Celery is a simple, flexible, and reliable distributed system to process vast amounts of messages, while providing the tools required to maintain operations. In fact, Celery has become the defacto standard for such a task in the Python ecosystem.
Many large companies, like Instagram, Mozilla and Udemy, rely on it for different tasks, from sending emails to processing large files or generating image thumbnails of different sizes in the background. You can find out more here.
What this means is that it’s a reliable and battle-tested technology. Awesome, right? But here comes the problem. Celery is very different when you run it in a development mode rather than in production mode; things go wrong, you discover you misconfigured it, there are scalability issues, duplicated task executions and much more – and none of these issues are addressed in the beginners tutorials. Things can get really tough.
I don’t want to sound so pessimistic. In fact, I find it a satisfying challenge and a useful learning process. And yes, you will learn how to cope by experimenting with production issues and fixing them, but things really get problematic if you don’t have a good control panel and the right tools to help you. You need to be alerted to an issue, have the right tools to identify the issue, and finally be able to fix it, making sure it doesn’t happen again.
So what is this post about?
I’m going to prepare you for when issues arise in your production environment and explain the correct celery setup that will help you solve such incidents. Although the things mentioned might seem a little basic for some, especially more experienced technologists, this tutorial can be considered as a best practice checklist to help create a healthy Celery production setup.
Choose your message broker wisely
Celery supports several message brokers, including RabbitMQ which is the default, but you might want to use Redis or Amazon SQS. Do your research and find out more about the broker, to ensure you choose wisely before starting your development. They may all do the same job, but they have some differences regarding their configurations – so make sure you choose one that will benefit your project. I learned this the hard way, joining a project that was using Redis. We had to complete a critical task- a payment- that was expected to run once, but we found out that it was programmed to run more than 20 times! Thousands of dollars could have been lost due to a misconfiguration of the Redis Visibility Timeout!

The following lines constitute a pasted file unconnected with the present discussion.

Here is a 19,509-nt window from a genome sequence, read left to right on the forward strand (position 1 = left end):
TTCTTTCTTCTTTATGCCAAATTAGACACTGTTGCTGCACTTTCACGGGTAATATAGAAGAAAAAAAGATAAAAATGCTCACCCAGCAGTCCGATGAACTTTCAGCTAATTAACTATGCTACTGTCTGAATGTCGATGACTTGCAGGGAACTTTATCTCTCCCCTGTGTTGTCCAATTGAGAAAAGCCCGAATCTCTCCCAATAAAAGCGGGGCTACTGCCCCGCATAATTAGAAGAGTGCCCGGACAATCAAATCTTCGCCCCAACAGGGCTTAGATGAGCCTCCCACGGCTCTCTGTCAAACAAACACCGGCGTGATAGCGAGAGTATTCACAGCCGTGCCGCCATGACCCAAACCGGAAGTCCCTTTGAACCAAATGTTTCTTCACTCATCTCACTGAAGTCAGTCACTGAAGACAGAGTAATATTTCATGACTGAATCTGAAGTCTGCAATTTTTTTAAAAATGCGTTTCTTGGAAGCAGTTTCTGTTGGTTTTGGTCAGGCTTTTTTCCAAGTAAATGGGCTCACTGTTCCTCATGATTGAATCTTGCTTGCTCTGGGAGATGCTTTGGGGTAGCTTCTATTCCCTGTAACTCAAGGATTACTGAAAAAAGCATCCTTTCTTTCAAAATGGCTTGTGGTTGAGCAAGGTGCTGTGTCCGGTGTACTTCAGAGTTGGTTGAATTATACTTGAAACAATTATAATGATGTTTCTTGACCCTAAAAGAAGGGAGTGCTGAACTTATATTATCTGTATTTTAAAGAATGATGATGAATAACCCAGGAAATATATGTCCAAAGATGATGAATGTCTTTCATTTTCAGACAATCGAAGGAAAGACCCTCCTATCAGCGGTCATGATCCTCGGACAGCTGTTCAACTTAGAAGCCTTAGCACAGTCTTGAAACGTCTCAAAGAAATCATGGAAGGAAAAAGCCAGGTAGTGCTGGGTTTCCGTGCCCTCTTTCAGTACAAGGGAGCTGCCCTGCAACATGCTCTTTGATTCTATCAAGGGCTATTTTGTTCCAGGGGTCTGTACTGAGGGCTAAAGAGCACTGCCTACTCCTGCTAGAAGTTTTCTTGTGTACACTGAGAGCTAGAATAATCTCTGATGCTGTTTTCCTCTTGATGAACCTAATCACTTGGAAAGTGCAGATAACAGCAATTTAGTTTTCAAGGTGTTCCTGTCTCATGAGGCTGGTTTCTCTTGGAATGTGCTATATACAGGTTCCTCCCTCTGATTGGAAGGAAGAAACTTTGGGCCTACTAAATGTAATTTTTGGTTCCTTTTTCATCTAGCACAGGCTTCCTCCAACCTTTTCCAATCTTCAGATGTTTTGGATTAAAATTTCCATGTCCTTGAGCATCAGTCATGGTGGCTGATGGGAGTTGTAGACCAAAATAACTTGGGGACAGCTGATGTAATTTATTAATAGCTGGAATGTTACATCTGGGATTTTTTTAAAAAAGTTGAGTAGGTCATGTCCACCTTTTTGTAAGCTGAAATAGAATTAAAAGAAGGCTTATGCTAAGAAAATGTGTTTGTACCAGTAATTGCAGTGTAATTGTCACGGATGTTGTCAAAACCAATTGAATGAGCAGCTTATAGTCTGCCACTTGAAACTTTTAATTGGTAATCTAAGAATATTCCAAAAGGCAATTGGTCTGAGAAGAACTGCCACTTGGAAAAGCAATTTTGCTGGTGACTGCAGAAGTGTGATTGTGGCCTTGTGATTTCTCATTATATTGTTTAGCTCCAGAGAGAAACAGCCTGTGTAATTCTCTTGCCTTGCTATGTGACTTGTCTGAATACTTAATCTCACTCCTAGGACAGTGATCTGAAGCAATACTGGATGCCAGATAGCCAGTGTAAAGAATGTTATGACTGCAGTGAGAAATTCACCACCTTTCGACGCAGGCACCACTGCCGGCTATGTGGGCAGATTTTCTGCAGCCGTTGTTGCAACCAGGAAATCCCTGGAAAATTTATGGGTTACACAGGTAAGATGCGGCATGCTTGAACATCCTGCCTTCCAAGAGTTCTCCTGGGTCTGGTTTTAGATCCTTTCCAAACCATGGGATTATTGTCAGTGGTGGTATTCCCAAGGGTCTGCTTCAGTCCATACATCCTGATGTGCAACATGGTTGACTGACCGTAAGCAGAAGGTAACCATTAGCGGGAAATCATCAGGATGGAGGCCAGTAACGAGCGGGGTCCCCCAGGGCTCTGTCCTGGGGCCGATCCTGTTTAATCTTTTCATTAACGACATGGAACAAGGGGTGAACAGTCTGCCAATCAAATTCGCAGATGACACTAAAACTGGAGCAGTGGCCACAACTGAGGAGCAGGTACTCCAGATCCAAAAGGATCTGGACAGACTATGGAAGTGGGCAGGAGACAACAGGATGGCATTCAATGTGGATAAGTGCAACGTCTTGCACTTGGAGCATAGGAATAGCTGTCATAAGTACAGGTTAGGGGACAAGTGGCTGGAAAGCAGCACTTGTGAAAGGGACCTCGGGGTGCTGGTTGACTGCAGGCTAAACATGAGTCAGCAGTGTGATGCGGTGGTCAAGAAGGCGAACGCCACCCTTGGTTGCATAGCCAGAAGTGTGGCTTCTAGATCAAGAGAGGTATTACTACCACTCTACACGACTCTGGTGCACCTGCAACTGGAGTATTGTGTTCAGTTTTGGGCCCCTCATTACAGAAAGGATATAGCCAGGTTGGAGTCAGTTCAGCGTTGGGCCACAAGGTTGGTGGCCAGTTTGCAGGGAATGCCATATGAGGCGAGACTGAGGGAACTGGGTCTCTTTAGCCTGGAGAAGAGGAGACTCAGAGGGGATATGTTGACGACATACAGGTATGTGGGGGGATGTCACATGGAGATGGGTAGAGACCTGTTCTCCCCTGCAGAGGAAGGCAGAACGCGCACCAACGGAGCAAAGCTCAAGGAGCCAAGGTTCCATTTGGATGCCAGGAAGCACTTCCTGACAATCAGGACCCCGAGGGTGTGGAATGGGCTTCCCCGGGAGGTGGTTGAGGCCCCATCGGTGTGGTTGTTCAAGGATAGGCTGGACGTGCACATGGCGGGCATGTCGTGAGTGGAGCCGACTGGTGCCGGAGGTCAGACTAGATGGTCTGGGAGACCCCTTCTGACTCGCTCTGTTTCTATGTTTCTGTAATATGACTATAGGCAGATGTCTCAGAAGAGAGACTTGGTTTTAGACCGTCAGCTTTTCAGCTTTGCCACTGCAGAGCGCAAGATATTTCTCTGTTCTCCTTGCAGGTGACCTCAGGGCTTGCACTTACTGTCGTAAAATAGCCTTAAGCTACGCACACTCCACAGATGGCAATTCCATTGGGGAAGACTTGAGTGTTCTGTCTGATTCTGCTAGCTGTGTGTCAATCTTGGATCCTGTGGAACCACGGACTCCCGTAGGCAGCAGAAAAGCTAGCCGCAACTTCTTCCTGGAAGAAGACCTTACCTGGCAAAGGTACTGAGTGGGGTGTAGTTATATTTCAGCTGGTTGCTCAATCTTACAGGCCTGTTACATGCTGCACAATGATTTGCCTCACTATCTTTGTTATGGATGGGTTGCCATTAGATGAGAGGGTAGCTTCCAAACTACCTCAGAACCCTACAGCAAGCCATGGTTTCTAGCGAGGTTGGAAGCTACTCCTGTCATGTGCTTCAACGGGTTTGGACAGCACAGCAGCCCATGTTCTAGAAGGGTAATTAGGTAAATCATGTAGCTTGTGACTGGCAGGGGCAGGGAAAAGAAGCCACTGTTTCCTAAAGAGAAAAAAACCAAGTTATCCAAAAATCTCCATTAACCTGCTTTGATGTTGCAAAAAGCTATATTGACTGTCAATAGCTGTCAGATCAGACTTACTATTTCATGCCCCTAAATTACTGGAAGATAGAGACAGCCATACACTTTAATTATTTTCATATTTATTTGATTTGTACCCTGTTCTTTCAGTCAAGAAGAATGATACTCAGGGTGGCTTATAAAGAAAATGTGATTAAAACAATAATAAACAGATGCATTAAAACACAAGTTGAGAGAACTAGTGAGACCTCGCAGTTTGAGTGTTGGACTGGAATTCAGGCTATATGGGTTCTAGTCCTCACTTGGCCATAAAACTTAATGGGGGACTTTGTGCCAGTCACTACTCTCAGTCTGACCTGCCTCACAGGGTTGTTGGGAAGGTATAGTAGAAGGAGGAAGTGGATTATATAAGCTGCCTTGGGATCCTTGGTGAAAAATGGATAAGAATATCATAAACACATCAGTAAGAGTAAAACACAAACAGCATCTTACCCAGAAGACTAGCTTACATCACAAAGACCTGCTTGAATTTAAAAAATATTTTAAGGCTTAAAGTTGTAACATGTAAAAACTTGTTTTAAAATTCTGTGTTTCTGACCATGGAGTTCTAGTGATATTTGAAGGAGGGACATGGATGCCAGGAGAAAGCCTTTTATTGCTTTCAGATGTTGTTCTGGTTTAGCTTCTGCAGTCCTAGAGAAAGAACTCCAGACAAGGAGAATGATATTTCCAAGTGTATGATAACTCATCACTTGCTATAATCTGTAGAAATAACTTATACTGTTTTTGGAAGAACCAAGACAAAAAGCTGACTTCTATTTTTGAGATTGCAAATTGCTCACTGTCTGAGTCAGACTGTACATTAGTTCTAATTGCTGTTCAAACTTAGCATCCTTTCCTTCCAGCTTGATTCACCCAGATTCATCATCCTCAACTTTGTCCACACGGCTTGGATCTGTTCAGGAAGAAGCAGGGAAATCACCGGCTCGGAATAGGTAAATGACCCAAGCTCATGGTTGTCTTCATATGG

Research Celery supported brokers here and once you decide on the one to go with, read through its configurations carefully.
The ability to track and monitor your task queues and workers in real-time is essential. Celery provides a few options that you should familiarize yourself with, because they will be your swiss army knife to fix any difficult situation.
Here are the fundamental ones:
- Flower: this is essential. It’s a real-time web dashboard where you can monitor task progress and history, see graphs and statistics and remotely control everything including tasks lifecycle, queues, and workers etc.
- Broker client: depending on the broker, you can use its own client, for example, redis-cli or rabbitmqctl. They can be helpful sometimes for inspecting the queues and seeing what’s inside them.
- Management command-line utilities: they are celery commands for inspecting and controlling the workers. For example, you can see a list of the currently live executed tasks using the command `celery -A proj inspect active`
You can check everything about Celery monitoring here.
Most of the time your logs will be the source of truth to refer to when something unexpected happens. That’s why it’s a key feature in modern software applications, so make sure you properly set up your Celery log configurations. Also, ensure you have enough information logged when something changes in your code. Log the item details such as the `ID` to make easier for debugging and troubleshooting.
Application errors real-time monitoring
“Software errors are inevitable. Chaos is not.” sentry.io
Errors in production will always happen, but you can discover them early and quickly resolve them before they become invasive. As a result, you need a system that monitors your application, and instantly alerts your team via different channels, such as email or Slack. Not only that, you require a system that can assign who is responsible for this issue, tell you what its priority is, and give you full context about the issue.
Nowadays, Sentry, is the defacto standard for application errors realtime monitoring, with companies such as Uber, Microsoft, Paypal and leveraging it.
Enjoy getting to know Celery!
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